At home now in Panama City, we dine and drink where the locals do, and, in these places, carefully guarded secrets from the tourists, we’re welcomed as regulars. We run into friends at markets and fairs, and we’re invited to help them celebrate weddings, birthdays, and anniversaries. We still stand out as gringos when we walk down the street, but we’re doing our best to blend in otherwise, and we’re being rewarded with a chance to experience la vida Panameño.
The key is to make local friends. You want expat friends, too, of course. You want to know fellow English-speakers you can call for a round of golf, a game of bridge, or a drink after a particularly frustrating day in the land of mañanas and fiestas. But try not to give in to the temptation to spend all your time with fellow foreigners. They won’t be able to show you what local life is really like. You can live overseas for years, as we have, without gaining that knowledge, but you’re doing yourself a disservice. Why go to all the trouble of relocating to another country only to miss out on the chance to get to know what living in that place is really like?
How do you get started penetrating the tourist barrier? You understand and embrace the local customs and etiquette. This is a simple but effective first step. Much of the rest of the world is more polite and takes manners more seriously than do we Americans.
In much of the world, it’s impolite not to greet everyone and anyone you encounter throughout the day. In France or Panama, for example, walking in and out of a shop, getting on and off an elevator, entering and exiting a movie theater, an art gallery, or a café, you’ll be thought very rude if you don’t offer the appropriate greetings and farewells.
Before you arrive in your new country, therefore, make an effort to know these phrases. Bonjour, salut, au revoir, a bientot, and bonne nuit…Buenos dias, Buenos tardes, hola, hasta luego, and ciao…know a handful of polite phrases and understand how and when to use them. Panamanians, for example, switch from Buenos dias to Buenos tardes around noon and to Buenos noches when the sun goes down.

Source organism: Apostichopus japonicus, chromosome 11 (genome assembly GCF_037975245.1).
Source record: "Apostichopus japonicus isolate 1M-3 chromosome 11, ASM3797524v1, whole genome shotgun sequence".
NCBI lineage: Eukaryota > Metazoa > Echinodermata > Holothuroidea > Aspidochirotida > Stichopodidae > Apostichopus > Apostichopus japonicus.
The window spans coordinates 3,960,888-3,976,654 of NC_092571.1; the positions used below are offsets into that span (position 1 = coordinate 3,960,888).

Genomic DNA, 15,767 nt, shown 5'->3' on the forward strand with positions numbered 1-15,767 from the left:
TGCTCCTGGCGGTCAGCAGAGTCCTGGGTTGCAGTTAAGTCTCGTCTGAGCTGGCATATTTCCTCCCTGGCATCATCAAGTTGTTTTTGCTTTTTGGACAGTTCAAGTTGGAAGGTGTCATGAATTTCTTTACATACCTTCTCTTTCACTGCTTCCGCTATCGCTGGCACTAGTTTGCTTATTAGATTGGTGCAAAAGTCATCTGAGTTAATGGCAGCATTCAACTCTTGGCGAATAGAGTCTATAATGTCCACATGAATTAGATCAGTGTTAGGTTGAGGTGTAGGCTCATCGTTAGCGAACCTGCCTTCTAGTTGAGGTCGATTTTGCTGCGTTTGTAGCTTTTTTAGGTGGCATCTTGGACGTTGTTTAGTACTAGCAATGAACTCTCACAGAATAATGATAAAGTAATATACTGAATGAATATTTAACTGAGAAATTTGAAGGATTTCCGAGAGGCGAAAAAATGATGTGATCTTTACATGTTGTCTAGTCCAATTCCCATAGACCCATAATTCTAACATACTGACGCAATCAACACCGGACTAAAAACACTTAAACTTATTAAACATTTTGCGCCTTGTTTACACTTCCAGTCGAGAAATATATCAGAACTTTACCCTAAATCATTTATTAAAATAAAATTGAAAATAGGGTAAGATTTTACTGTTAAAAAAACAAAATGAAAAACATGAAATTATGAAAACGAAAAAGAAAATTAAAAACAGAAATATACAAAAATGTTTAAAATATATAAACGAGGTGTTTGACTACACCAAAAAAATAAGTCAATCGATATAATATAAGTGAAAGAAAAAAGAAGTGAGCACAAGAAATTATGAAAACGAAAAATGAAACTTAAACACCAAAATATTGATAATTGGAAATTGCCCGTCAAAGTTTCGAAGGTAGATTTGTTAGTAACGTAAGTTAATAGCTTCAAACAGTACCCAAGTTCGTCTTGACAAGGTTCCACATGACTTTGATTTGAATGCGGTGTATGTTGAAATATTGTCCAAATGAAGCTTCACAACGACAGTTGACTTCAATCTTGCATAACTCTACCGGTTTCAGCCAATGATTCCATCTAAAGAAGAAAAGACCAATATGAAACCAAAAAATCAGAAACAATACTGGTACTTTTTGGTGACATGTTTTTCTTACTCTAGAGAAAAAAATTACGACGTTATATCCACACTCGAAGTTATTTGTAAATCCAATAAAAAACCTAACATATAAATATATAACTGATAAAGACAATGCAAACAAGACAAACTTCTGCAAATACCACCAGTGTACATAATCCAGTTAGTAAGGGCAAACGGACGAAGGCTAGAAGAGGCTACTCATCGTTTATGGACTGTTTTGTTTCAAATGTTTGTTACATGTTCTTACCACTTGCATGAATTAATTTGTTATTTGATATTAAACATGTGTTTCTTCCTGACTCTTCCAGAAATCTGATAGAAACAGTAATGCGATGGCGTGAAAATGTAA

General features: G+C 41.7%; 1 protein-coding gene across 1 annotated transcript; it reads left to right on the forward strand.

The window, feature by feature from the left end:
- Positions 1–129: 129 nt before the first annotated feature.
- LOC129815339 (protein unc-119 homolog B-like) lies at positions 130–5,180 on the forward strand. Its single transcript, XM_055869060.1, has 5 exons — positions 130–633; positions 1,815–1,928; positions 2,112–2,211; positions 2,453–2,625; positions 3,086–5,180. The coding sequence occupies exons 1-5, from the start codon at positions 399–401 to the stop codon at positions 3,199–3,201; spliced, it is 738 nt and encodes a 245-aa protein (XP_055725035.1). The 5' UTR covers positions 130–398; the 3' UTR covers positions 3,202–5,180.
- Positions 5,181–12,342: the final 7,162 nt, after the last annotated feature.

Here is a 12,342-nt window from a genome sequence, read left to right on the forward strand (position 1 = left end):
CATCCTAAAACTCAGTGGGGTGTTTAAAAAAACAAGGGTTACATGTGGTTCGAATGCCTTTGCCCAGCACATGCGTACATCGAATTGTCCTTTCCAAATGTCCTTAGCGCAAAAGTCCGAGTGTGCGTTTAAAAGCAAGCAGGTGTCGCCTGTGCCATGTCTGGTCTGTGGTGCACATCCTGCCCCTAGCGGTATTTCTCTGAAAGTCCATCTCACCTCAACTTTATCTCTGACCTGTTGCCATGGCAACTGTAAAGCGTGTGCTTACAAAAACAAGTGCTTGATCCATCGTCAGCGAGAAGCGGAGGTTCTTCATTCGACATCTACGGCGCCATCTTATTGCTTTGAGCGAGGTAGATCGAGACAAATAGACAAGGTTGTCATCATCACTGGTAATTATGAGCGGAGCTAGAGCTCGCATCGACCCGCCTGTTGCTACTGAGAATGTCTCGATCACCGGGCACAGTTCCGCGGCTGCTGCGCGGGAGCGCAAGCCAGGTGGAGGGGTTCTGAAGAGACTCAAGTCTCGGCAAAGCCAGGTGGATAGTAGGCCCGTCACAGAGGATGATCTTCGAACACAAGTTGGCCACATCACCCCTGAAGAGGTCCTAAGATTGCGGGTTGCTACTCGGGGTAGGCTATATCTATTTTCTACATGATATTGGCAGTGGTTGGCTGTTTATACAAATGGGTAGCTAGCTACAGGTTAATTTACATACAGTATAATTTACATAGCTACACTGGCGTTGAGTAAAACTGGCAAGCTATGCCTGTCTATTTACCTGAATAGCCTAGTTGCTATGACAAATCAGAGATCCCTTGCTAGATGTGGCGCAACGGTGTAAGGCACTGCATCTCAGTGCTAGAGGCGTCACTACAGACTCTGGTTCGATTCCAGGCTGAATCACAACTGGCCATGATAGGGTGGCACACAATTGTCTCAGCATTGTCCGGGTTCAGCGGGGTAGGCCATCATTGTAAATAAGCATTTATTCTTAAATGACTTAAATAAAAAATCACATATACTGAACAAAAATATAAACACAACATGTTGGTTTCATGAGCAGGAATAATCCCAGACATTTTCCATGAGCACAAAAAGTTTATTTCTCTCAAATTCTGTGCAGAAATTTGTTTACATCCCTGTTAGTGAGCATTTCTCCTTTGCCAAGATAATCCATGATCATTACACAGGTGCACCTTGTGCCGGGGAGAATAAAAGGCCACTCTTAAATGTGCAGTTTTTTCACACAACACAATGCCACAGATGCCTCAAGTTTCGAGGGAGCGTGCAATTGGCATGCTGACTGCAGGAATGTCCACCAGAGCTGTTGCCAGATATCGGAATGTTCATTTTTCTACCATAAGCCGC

The French will think you mal-eleve if you do not offer a merci and an au revoir to every person you encounter when making your way out from a shop. Every single person, at least once. As you walk out the door, you might offer a final, general, “merci, au revoir” to the entire place. My friend John tells of an experience he had early on during his time living in Paris, when he offered but a single “merci, au revoir” to the cashier in the bakery where he stopped to buy baguette on his way home. He said thank you, good-bye, then walked out the door. The proprietress of the shop was so appalled by my friend’s obvious lack of acceptable manners that she followed him out in to the street lecturing him on proper social conduct. In France, when in doubt, it never hurts to offer one more “merci” for the road.
The point is to make an effort to show your respect for the local customs. This small thing will ingratiate and open doors for you. It’s the start of penetrating the tourist barrier and becoming part of the local scene.